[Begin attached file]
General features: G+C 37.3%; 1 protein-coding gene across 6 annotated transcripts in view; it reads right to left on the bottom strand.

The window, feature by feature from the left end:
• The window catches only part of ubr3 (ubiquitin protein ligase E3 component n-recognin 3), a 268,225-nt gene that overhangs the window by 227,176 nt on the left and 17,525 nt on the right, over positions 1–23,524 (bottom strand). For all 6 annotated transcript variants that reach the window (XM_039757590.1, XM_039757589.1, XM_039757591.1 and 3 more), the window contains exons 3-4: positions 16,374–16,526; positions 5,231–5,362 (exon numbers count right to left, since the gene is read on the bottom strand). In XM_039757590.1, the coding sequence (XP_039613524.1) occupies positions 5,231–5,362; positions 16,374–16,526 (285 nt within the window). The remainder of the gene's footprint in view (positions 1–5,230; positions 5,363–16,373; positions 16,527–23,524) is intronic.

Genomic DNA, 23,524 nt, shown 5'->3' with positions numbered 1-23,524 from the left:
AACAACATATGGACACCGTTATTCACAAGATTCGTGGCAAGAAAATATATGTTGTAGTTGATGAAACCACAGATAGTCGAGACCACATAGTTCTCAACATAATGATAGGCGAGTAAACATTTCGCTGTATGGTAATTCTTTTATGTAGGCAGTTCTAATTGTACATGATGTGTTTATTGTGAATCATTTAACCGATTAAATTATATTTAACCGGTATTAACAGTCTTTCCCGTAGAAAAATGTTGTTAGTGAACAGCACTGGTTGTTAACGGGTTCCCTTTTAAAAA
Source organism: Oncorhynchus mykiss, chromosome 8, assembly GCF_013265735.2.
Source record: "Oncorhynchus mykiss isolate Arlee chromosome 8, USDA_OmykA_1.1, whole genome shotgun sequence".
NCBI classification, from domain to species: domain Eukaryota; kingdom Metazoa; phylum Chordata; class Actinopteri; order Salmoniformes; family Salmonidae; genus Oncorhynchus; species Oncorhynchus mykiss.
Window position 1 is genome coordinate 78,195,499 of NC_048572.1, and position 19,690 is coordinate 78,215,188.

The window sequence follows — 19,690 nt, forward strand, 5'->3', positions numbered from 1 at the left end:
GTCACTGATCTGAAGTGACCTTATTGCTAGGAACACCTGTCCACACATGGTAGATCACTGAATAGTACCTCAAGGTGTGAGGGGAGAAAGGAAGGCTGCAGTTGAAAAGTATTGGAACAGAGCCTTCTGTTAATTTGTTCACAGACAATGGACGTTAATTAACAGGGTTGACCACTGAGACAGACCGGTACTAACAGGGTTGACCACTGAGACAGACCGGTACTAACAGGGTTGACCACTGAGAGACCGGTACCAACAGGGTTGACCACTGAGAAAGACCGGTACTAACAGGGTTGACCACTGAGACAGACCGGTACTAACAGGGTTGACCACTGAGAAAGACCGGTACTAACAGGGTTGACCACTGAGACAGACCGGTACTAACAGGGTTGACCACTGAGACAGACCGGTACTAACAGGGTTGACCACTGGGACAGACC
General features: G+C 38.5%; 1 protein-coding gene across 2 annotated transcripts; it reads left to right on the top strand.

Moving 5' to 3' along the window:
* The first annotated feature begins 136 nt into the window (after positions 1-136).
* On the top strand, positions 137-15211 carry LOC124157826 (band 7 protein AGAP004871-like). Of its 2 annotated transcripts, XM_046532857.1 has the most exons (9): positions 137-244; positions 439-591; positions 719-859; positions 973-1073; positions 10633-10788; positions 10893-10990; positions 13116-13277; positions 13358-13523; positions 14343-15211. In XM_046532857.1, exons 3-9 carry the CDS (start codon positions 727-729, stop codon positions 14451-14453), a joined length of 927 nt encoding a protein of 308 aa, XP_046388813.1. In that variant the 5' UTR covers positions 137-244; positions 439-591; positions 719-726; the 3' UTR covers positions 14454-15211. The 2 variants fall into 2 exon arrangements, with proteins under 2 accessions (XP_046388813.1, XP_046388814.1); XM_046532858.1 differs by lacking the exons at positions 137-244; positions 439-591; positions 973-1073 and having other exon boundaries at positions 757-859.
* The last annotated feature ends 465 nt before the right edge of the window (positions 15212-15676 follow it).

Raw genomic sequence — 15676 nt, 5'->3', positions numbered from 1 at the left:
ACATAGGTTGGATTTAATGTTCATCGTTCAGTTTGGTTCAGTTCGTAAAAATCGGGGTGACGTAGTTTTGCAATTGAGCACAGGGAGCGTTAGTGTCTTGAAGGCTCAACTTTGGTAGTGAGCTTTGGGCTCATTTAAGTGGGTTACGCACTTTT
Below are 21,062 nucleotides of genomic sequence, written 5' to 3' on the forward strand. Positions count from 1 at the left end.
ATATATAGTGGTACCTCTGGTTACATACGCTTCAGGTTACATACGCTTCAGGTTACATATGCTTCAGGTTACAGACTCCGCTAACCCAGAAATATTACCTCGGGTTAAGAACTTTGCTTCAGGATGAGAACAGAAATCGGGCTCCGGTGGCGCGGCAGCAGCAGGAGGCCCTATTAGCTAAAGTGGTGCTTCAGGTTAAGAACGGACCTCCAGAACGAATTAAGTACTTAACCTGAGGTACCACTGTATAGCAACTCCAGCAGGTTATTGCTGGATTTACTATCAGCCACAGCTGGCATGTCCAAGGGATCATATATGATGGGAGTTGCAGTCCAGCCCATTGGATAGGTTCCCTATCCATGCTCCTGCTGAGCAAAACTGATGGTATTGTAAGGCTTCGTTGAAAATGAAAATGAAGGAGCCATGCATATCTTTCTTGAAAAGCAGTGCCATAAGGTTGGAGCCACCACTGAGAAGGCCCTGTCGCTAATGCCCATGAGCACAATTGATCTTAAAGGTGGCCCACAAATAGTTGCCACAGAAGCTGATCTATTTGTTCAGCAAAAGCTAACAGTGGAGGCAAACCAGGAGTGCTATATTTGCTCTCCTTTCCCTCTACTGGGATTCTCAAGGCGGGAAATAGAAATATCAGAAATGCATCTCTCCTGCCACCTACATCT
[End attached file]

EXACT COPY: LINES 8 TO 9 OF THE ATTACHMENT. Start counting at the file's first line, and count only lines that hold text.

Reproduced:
NCBI classification, from domain to species: domain Eukaryota; kingdom Metazoa; phylum Chordata; class Actinopteri; order Salmoniformes; family Salmonidae; genus Oncorhynchus; species Oncorhynchus mykiss.
Window position 1 is genome coordinate 78,195,499 of NC_048572.1, and position 19,690 is coordinate 78,215,188.